Reclaim (Elf Assassin Trilogy Book 1)

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Chapter 8

We travelled for two weeks and two days as we headed to the Southern Mountain. Even though the trip felt strangely long, we were lucky enough that we didn’t run into any trouble along our way there.

One item of annoyance was dealing with the aftermath of our fight with the demon. We weren’t in the worst of conditions after the fight. The demon didn’t use its teeth that had horrible poison on us, so we didn’t have to deal with that.

Artemis was a little shaken by being tossed around like she was, but she was fine after a day. She seemed just like her normal self. An outsider would have never guessed that she just faced a demon. Shade also acted like his normal self too. But I wasn’t sure that a dog would be affected by the same things other creatures were.

Arion had some rather big bruises after the fight that took about a week to heal. He didn’t really seem to mind them too much. He just grunted when Shade would bump up against him, hitting his bruises.

What was strange was other things I noticed Arion doing. His muscles were much more tense than usual, and he was quiet for the first few days. I didn’t know what emotion was associated with that behavior. I thought it could be worry, sadness, being lost in thought, anger, or any emotion really. I didn’t try guessing what emotion it was, and Arion got back to what I thought was normal after a few days.

For me it took the whole time travelling to heal myself. I was the most beat up out of the group. I found out later that I indeed had cracked two ribs in that fight. If I had the normal healing abilities of most elves, I would have healed myself up in an hour. I was at the lowest of healing abilities when it came to elves though, so I just tried to walk the pain off.

I wasn’t sure if my healing abilities were much better than humans or not. I debated asking Arion about it, but decided not to because then they would know that I cracked a couple of ribs. So I stayed quiet and waited for my body to heal itself.

I was slightly annoyed that my time with the people got months longer. I knew it wasn’t their fault, so I couldn’t blame them for it. I stuck to just planning on taking all my frustration of having to work with people out on Tark when I meet him. Then after that, I would celebrate by running off to be truly alone again after so long, especially if I continued to be lucky and they didn’t make any discoveries about me that I didn’t want them to.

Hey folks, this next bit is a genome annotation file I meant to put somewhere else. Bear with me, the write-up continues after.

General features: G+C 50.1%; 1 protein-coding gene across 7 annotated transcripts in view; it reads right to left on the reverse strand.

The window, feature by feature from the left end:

After those two weeks, we were actually approaching our destination. I knew that trouble was awaiting us there because we were literally breaking into a place that was cursed. I just wanted to get it done and over with though.

“So, what do you know about the tentrite mines?” Artemis asked us when we were a couple days from it.

I shrugged and answered, “All I heard is from storytelling in the different towns I’ve been in. Good for getting the basic concept of history, but not for getting the details.”

“Oh yes, Raven,” Arion replied. “Because who in their right mind will go and read a history book to get the whole story for themselves.”

“Those who can read,” I replied.

Arion grunted and replied, “Sorry, I forgot that you can’t read.”

I shrugged, since I didn’t find anything offensive in the statement.

“I take it you have read about it though,” Artemis replied, probably to Arion.

He nodded before telling us, “This mine is only existing because of the fact that the builders forgot to mention anywhere in the blueprints how to disarm the spells holding the mine up—which all mines do in order to prevent cave ins. So instead they put two protections in place to keep people from looting the mine. Like we are going to do.”

“So what are those protections?” Artemis questioned.

Arion sighed and answered, “I have no idea. They inconveniently left out that detail. Makes sense, I guess, but it’s still annoying.”

To this Artemis cheerfully stated, “Oh well, I guess we’ll just have to find out.” To which, Shade barked in agreement.

To which Arion grumbled, “Hopefully before it kills us.”

I was leaning more towards Arion’s view at the moment. I kept thinking from that perspective over the next few days as we went into the town nearby to pick up some supplies and then went up the mountain.

It took us five hours that day, but eventually we were facing the entrance to the mine. The entrance was around the size of a doorway, which was not very impressive. I thought that might have been designed like that on purpose in order to make others think it was a normal cave. A lot of people would pass by something rather average looking. I would never know that for, sure since I wasn’t the person who built it.

“We should probably just head inside because there’s really nothing else we can do,” Arion spoke after a few seconds. “If we do that, we can start heading out of here and hopefully get off the mountain by nightfall.”

I thought about it, and, since there was no real way to prepare for what was inside of there, I agreed with him.

“Okay,” Artemis replied. “It helps that we really aren’t that high up the mountain anyway.”

“We actually lucked out there,” I murmured as I thought about my distaste of mountains. But since we were barely on it, I managed to convince myself I was just on a hill to give myself a greater piece of mind.

Artemis then mentioned, “I think that we should go over group rules first. We haven’t really had the chance to yet.” She, Shade, and Arion were then turned to face me specifically. I had a feeling I wasn’t going to like what was coming.